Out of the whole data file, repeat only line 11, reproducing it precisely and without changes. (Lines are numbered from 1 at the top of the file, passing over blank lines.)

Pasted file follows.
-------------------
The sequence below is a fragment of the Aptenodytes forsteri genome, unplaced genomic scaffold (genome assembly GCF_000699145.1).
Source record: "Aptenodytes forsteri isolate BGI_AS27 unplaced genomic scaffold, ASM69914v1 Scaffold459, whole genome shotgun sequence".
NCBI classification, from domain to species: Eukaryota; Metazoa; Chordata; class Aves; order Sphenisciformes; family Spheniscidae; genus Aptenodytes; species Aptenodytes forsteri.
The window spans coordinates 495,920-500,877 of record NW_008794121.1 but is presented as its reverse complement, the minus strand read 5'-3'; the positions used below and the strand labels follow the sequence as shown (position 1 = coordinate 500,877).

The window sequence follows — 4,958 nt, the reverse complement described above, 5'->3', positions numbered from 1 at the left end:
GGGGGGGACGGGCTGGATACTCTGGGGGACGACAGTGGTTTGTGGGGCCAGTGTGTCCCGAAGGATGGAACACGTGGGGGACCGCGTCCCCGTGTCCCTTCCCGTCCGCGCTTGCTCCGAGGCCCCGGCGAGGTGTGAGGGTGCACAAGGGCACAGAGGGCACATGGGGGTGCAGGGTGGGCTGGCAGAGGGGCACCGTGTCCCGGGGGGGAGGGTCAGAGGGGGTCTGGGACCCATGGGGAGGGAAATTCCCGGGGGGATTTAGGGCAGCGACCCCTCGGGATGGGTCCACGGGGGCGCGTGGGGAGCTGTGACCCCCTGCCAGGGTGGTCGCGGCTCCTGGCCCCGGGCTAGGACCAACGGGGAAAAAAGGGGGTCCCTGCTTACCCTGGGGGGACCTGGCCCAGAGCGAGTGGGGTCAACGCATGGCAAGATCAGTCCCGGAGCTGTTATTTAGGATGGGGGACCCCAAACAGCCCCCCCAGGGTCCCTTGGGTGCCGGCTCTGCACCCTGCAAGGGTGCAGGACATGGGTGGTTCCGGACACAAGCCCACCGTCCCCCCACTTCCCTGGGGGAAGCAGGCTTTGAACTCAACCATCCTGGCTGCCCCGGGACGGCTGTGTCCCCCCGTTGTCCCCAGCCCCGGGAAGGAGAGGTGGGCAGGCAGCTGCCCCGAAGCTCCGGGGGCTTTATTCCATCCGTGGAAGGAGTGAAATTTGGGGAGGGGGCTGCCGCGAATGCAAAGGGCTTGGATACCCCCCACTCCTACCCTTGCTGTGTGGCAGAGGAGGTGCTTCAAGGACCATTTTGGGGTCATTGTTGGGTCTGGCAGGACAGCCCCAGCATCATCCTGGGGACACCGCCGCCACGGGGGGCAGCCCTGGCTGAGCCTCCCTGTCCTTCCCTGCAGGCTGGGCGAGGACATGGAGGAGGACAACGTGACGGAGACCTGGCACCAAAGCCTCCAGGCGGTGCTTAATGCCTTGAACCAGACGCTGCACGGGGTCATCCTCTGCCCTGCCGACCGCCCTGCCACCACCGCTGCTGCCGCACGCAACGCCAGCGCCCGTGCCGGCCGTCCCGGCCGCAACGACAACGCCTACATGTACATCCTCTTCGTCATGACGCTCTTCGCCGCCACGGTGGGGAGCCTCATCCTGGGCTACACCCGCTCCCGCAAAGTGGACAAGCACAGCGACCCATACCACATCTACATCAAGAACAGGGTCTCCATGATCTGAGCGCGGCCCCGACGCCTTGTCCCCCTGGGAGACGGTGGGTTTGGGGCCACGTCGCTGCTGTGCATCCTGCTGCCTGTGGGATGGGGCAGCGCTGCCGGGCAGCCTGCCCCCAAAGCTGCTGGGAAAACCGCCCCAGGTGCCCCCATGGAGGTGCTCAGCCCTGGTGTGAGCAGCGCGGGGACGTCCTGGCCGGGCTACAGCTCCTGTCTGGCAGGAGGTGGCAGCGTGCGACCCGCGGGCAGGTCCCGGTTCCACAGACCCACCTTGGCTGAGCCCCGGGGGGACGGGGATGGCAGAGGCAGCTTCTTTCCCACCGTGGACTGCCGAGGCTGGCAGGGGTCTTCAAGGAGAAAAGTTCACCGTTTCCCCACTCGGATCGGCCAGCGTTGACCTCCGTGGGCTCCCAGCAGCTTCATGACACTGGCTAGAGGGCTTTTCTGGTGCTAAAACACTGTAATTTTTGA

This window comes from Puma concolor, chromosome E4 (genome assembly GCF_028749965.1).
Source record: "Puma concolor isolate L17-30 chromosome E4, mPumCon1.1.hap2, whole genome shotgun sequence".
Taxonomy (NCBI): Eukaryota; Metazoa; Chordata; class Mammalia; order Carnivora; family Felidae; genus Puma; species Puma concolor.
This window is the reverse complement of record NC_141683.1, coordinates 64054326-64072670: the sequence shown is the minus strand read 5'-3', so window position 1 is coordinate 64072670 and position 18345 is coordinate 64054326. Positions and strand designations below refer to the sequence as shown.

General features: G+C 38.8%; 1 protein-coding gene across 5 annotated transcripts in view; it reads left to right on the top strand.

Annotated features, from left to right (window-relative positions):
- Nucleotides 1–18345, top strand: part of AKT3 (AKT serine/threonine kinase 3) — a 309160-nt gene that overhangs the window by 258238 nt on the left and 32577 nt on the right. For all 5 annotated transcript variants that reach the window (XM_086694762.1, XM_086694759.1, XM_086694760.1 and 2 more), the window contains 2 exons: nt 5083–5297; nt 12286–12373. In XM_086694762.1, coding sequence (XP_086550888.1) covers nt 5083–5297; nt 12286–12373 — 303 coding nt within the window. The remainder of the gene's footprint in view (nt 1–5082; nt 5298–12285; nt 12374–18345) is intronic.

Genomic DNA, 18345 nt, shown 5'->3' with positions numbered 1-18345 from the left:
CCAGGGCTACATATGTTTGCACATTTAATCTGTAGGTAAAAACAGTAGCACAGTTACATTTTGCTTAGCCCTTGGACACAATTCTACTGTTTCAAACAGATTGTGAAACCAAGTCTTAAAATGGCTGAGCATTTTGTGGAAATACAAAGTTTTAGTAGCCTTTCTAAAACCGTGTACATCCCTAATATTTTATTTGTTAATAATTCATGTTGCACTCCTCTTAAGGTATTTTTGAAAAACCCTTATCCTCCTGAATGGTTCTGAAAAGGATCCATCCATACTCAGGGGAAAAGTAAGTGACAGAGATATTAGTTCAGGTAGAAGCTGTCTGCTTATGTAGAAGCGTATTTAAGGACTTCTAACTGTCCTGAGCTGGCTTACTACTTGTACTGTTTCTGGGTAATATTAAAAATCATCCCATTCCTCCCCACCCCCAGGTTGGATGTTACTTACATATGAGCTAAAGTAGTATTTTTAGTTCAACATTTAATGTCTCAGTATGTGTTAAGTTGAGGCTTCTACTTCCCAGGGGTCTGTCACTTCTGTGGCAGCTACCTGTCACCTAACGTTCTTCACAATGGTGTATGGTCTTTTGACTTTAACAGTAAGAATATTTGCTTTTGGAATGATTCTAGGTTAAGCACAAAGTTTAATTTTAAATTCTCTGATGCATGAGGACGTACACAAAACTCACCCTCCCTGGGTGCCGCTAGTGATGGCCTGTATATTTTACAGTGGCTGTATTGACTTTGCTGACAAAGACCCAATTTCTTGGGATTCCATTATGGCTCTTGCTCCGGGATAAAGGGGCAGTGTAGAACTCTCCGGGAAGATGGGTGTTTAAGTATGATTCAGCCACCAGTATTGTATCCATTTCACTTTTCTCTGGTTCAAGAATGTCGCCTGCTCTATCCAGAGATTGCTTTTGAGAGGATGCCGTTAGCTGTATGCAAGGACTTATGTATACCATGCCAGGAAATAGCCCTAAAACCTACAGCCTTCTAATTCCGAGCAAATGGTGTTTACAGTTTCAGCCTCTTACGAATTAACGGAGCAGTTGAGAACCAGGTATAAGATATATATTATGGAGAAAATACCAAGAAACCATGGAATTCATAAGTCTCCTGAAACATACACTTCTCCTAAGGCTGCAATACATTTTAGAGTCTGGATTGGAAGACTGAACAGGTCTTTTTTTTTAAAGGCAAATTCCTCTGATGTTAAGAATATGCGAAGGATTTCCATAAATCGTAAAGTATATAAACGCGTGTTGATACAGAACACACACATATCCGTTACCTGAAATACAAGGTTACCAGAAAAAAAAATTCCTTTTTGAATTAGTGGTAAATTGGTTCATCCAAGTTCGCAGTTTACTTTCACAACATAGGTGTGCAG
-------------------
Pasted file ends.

General features: G+C 38.8%; 1 protein-coding gene across 5 annotated transcripts in view; it reads left to right on the top strand.